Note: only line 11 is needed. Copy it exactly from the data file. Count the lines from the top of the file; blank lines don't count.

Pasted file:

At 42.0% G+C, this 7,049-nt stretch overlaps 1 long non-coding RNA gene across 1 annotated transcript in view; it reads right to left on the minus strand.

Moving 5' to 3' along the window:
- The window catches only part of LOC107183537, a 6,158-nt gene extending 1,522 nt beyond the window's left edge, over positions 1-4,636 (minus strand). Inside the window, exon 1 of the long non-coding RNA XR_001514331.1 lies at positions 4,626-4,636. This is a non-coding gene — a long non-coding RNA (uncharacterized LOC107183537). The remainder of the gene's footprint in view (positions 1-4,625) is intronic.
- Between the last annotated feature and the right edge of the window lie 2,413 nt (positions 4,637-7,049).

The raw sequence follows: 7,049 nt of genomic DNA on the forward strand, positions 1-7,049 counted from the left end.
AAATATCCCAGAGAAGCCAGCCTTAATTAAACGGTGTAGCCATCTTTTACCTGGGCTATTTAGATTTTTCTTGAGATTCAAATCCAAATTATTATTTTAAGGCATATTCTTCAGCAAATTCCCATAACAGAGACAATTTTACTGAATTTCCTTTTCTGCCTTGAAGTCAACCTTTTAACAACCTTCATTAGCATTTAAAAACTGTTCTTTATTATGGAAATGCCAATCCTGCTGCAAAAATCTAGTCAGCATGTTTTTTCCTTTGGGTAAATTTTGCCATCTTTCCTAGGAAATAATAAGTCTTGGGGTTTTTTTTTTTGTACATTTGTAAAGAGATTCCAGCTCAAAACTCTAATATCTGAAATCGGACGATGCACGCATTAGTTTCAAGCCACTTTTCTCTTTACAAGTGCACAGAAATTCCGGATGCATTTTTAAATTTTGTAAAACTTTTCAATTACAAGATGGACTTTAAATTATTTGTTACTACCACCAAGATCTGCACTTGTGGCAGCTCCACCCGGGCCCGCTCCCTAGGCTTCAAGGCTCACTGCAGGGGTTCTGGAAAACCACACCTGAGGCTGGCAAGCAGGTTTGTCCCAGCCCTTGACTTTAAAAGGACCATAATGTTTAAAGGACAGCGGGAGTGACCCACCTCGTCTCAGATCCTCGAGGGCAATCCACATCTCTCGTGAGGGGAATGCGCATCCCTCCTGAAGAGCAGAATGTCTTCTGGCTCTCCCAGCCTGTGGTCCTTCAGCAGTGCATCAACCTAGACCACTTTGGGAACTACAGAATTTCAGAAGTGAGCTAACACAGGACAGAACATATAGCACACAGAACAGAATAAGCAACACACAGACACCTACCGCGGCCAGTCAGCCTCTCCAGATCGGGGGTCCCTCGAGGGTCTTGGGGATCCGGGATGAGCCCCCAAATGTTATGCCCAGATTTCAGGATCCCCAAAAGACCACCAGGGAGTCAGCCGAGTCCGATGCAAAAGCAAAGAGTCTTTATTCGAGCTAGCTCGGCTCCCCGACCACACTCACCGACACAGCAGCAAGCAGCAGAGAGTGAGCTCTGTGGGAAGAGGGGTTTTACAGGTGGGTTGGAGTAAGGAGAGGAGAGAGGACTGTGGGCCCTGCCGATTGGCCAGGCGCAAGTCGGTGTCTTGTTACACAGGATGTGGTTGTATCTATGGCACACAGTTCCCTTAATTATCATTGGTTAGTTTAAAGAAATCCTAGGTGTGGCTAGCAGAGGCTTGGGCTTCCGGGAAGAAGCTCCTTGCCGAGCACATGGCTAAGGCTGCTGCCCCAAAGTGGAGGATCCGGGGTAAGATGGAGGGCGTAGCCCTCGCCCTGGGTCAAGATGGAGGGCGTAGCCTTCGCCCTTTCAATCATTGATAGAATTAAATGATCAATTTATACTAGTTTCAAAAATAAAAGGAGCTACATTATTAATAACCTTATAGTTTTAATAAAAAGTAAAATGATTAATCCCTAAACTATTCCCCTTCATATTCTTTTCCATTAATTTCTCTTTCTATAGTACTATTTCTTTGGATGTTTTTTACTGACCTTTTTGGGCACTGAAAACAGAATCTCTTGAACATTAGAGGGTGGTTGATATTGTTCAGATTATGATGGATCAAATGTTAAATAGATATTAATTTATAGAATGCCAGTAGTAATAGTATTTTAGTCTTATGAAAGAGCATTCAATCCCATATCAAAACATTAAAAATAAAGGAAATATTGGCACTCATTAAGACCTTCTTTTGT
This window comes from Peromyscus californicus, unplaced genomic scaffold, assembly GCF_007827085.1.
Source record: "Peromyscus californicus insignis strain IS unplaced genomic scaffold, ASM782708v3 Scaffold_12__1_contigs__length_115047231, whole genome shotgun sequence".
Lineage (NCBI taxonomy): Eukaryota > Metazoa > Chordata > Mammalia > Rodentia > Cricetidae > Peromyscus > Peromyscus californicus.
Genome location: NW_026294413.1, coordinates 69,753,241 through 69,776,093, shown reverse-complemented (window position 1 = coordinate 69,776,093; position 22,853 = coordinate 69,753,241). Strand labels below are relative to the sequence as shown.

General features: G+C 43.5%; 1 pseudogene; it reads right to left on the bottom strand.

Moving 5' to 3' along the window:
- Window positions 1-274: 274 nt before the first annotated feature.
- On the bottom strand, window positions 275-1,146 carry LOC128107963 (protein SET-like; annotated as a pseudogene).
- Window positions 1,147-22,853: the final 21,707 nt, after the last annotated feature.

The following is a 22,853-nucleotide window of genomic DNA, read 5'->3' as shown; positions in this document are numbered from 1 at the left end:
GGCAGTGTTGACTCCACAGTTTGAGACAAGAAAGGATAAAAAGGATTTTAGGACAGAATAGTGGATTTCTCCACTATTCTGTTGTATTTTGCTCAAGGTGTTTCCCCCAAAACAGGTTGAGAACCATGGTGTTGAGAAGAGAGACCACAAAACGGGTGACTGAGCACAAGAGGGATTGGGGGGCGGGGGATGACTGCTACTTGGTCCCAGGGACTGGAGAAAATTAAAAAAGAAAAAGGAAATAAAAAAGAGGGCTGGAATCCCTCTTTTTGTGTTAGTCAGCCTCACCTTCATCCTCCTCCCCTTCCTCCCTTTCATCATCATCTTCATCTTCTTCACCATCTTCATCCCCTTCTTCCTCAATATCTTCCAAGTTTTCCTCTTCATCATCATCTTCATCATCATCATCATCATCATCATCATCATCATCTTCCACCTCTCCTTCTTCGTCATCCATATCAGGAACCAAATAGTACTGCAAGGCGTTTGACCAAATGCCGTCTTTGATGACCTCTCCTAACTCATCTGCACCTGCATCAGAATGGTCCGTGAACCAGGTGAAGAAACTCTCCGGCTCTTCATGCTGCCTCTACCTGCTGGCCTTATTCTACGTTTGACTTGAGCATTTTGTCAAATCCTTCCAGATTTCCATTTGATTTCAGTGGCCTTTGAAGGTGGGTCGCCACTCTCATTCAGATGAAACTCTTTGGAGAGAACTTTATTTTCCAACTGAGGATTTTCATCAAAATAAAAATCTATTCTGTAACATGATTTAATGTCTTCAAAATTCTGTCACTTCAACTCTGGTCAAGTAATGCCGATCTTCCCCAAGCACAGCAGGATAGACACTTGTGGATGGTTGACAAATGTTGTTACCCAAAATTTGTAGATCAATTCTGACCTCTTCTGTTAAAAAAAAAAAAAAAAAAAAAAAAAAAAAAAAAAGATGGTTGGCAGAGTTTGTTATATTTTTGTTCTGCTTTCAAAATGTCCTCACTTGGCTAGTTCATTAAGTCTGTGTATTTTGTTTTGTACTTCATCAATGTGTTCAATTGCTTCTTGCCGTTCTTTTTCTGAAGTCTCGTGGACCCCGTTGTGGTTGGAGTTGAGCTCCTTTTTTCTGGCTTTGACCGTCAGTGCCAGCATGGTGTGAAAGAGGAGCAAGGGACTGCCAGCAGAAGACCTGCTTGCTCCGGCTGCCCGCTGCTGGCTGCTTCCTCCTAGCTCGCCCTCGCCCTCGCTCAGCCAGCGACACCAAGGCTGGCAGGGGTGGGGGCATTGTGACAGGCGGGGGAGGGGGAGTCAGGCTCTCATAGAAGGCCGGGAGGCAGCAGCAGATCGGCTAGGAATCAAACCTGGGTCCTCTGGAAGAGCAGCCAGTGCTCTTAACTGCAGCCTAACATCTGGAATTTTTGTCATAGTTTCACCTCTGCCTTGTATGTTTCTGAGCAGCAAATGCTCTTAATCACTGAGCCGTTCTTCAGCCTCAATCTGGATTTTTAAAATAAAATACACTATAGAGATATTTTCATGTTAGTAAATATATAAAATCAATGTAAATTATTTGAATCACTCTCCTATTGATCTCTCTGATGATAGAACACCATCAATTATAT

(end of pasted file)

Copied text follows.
General features: G+C 43.5%; 1 pseudogene; it reads right to left on the bottom strand.